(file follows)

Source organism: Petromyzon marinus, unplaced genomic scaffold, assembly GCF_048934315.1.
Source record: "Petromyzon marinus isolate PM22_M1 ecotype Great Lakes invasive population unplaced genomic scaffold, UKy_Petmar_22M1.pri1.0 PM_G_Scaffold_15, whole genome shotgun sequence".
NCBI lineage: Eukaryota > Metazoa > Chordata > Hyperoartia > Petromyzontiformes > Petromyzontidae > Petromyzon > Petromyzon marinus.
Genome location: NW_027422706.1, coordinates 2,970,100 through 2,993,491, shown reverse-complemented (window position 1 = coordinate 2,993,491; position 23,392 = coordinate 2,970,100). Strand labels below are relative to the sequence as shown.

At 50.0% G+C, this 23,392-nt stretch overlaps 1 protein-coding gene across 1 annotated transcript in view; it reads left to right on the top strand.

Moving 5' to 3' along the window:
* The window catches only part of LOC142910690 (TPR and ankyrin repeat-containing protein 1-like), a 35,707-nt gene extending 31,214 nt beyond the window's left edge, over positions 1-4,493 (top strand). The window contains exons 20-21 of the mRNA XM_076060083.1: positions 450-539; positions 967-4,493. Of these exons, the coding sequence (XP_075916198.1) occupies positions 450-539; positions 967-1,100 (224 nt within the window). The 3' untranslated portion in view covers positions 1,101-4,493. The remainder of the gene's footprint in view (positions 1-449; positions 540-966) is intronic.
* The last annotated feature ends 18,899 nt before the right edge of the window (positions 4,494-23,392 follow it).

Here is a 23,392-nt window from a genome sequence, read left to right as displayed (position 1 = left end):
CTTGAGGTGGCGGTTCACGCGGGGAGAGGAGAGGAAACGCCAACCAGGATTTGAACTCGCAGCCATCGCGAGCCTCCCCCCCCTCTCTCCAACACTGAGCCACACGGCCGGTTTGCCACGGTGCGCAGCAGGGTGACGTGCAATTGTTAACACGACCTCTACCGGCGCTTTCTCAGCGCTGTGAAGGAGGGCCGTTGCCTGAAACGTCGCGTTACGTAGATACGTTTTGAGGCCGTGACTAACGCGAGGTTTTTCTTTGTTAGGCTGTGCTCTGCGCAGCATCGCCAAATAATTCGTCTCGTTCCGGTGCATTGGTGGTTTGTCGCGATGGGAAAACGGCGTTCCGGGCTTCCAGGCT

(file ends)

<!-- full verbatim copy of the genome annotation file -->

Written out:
Source organism: Petromyzon marinus, unplaced genomic scaffold, assembly GCF_048934315.1.
Source record: "Petromyzon marinus isolate PM22_M1 ecotype Great Lakes invasive population unplaced genomic scaffold, UKy_Petmar_22M1.pri1.0 PM_G_Scaffold_15, whole genome shotgun sequence".
NCBI lineage: Eukaryota > Metazoa > Chordata > Hyperoartia > Petromyzontiformes > Petromyzontidae > Petromyzon > Petromyzon marinus.
Genome location: NW_027422706.1, coordinates 2,970,100 through 2,993,491, shown reverse-complemented (window position 1 = coordinate 2,993,491; position 23,392 = coordinate 2,970,100). Strand labels below are relative to the sequence as shown.

At 50.0% G+C, this 23,392-nt stretch overlaps 1 protein-coding gene across 1 annotated transcript in view; it reads left to right on the top strand.

Moving 5' to 3' along the window:
* The window catches only part of LOC142910690 (TPR and ankyrin repeat-containing protein 1-like), a 35,707-nt gene extending 31,214 nt beyond the window's left edge, over positions 1-4,493 (top strand). The window contains exons 20-21 of the mRNA XM_076060083.1: positions 450-539; positions 967-4,493. Of these exons, the coding sequence (XP_075916198.1) occupies positions 450-539; positions 967-1,100 (224 nt within the window). The 3' untranslated portion in view covers positions 1,101-4,493. The remainder of the gene's footprint in view (positions 1-449; positions 540-966) is intronic.
* The last annotated feature ends 18,899 nt before the right edge of the window (positions 4,494-23,392 follow it).

Here is a 23,392-nt window from a genome sequence, read left to right as displayed (position 1 = left end):
CTTGAGGTGGCGGTTCACGCGGGGAGAGGAGAGGAAACGCCAACCAGGATTTGAACTCGCAGCCATCGCGAGCCTCCCCCCCCTCTCTCCAACACTGAGCCACACGGCCGGTTTGCCACGGTGCGCAGCAGGGTGACGTGCAATTGTTAACACGACCTCTACCGGCGCTTTCTCAGCGCTGTGAAGGAGGGCCGTTGCCTGAAACGTCGCGTTACGTAGATACGTTTTGAGGCCGTGACTAACGCGAGGTTTTTCTTTGTTAGGCTGTGCTCTGCGCAGCATCGCCAAATAATTCGTCTCGTTCCGGTGCATTGGTGGTTTGTCGCGATGGGAAAACGGCGTTCCGGGCTTCCAGGCT